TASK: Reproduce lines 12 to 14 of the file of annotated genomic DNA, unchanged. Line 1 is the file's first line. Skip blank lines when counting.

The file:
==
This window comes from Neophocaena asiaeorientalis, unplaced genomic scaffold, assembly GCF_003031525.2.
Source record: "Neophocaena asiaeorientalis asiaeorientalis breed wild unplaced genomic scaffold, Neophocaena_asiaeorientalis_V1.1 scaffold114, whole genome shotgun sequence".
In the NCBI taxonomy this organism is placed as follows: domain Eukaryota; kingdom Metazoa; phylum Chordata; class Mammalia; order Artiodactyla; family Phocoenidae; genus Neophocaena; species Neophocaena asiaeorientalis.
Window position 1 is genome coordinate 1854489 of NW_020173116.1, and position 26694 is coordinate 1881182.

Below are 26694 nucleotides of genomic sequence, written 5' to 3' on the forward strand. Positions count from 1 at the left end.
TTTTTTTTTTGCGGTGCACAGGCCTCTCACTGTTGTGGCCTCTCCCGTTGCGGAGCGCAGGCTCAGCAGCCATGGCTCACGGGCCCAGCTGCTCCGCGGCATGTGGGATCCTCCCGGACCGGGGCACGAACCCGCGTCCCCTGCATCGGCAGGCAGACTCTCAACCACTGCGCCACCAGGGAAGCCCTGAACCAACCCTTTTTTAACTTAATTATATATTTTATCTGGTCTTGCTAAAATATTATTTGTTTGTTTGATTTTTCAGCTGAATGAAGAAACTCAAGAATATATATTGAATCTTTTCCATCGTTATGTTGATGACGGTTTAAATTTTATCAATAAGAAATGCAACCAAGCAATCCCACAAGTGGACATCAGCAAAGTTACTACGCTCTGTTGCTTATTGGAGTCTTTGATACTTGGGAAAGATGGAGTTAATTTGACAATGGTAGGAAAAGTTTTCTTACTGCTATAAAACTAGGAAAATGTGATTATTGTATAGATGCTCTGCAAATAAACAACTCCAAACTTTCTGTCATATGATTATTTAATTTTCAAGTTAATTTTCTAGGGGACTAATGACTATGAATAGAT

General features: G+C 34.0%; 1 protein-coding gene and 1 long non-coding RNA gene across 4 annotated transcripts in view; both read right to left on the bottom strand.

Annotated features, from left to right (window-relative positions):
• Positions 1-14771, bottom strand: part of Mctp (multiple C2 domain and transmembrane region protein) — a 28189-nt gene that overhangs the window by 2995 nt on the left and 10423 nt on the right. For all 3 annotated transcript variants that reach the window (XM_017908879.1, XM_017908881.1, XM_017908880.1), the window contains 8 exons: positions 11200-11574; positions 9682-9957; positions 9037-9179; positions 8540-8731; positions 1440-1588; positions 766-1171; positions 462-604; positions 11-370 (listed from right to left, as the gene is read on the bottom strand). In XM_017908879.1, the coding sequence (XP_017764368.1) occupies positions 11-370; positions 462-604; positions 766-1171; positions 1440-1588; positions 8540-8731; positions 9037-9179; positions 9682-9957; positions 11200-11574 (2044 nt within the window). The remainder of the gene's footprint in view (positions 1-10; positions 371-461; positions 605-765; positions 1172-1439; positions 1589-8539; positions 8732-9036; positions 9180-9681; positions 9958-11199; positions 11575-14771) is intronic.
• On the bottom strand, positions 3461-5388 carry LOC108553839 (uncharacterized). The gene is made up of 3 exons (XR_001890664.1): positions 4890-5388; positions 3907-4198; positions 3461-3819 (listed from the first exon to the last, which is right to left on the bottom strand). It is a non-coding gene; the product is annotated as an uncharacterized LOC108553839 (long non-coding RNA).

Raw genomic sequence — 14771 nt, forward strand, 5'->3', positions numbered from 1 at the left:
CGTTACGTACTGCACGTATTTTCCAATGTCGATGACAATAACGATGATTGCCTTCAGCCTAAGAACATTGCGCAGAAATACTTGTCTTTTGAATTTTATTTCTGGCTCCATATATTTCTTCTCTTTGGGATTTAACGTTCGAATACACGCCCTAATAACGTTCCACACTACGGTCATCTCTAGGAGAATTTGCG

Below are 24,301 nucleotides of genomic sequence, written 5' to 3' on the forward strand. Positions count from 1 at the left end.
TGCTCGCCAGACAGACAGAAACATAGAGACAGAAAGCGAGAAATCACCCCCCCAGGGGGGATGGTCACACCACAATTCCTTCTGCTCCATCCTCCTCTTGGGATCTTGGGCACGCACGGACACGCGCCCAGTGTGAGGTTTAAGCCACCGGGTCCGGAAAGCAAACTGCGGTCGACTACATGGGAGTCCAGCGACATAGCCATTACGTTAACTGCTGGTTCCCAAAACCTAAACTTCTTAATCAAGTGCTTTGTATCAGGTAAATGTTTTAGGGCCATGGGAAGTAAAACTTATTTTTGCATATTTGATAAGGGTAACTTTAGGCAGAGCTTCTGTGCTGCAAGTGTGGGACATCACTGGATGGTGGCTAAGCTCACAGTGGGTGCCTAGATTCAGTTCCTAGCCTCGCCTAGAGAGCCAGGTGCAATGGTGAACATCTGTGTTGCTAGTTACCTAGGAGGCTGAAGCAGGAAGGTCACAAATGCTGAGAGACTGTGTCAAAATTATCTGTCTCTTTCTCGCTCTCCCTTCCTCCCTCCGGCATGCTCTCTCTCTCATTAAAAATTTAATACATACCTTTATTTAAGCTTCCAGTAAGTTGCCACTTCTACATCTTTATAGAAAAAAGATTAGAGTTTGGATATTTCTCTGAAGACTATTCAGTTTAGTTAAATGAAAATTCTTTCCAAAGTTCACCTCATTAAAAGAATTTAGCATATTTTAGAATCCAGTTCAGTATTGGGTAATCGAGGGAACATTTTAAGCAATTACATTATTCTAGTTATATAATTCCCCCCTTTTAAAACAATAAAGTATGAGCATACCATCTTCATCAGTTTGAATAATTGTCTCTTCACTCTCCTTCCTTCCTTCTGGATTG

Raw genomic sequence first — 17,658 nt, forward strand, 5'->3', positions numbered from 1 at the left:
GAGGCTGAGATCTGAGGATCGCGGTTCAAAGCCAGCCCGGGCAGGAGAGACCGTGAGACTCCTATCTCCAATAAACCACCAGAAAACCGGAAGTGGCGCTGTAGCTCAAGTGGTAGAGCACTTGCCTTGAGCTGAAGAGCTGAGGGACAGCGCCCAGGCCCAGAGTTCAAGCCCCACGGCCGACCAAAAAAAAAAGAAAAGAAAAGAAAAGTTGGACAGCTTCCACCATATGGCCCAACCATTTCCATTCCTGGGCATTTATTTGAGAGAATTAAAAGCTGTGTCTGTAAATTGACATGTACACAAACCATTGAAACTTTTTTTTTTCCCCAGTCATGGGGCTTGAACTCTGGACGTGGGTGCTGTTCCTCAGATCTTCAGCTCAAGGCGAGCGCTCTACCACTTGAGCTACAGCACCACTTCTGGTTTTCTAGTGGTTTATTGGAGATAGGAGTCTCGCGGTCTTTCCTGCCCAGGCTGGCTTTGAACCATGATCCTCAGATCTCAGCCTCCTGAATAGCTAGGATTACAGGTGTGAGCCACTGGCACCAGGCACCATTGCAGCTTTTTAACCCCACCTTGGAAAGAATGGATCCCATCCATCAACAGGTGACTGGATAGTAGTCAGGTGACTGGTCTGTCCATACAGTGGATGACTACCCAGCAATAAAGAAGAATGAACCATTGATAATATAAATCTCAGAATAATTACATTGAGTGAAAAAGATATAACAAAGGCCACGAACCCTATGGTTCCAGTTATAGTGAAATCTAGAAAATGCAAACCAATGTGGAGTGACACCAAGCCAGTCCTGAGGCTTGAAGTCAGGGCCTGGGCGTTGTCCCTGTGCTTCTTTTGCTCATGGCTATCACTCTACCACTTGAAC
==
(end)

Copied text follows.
CGTTACGTACTGCACGTATTTTCCAATGTCGATGACAATAACGATGATTGCCTTCAGCCTAAGAACATTGCGCAGAAATACTTGTCTTTTGAATTTTATTTCTGGCTCCATATATTTCTTCTCTTTGGGATTTAACGTTCGAATACACGCCCTAATAACGTTCCACACTACGGTCATCTCTAGGAGAATTTGCG

Below are 24,301 nucleotides of genomic sequence, written 5' to 3' on the forward strand. Positions count from 1 at the left end.
TGCTCGCCAGACAGACAGAAACATAGAGACAGAAAGCGAGAAATCACCCCCCCAGGGGGGATGGTCACACCACAATTCCTTCTGCTCCATCCTCCTCTTGGGATCTTGGGCACGCACGGACACGCGCCCAGTGTGAGGTTTAAGCCACCGGGTCCGGAAAGCAAACTGCGGTCGACTACATGGGAGTCCAGCGACATAGCCATTACGTTAACTGCTGGTTCCCAAAACCTAAACTTCTTAATCAAGTGCTTTGTATCAGGTAAATGTTTTAGGGCCATGGGAAGTAAAACTTATTTTTGCATATTTGATAAGGGTAACTTTAGGCAGAGCTTCTGTGCTGCAAGTGTGGGACATCACTGGATGGTGGCTAAGCTCACAGTGGGTGCCTAGATTCAGTTCCTAGCCTCGCCTAGAGAGCCAGGTGCAATGGTGAACATCTGTGTTGCTAGTTACCTAGGAGGCTGAAGCAGGAAGGTCACAAATGCTGAGAGACTGTGTCAAAATTATCTGTCTCTTTCTCGCTCTCCCTTCCTCCCTCCGGCATGCTCTCTCTCTCATTAAAAATTTAATACATACCTTTATTTAAGCTTCCAGTAAGTTGCCACTTCTACATCTTTATAGAAAAAAGATTAGAGTTTGGATATTTCTCTGAAGACTATTCAGTTTAGTTAAATGAAAATTCTTTCCAAAGTTCACCTCATTAAAAGAATTTAGCATATTTTAGAATCCAGTTCAGTATTGGGTAATCGAGGGAACATTTTAAGCAATTACATTATTCTAGTTATATAATTCCCCCCTTTTAAAACAATAAAGTATGAGCATACCATCTTCATCAGTTTGAATAATTGTCTCTTCACTCTCCTTCCTTCCTTCTGGATTG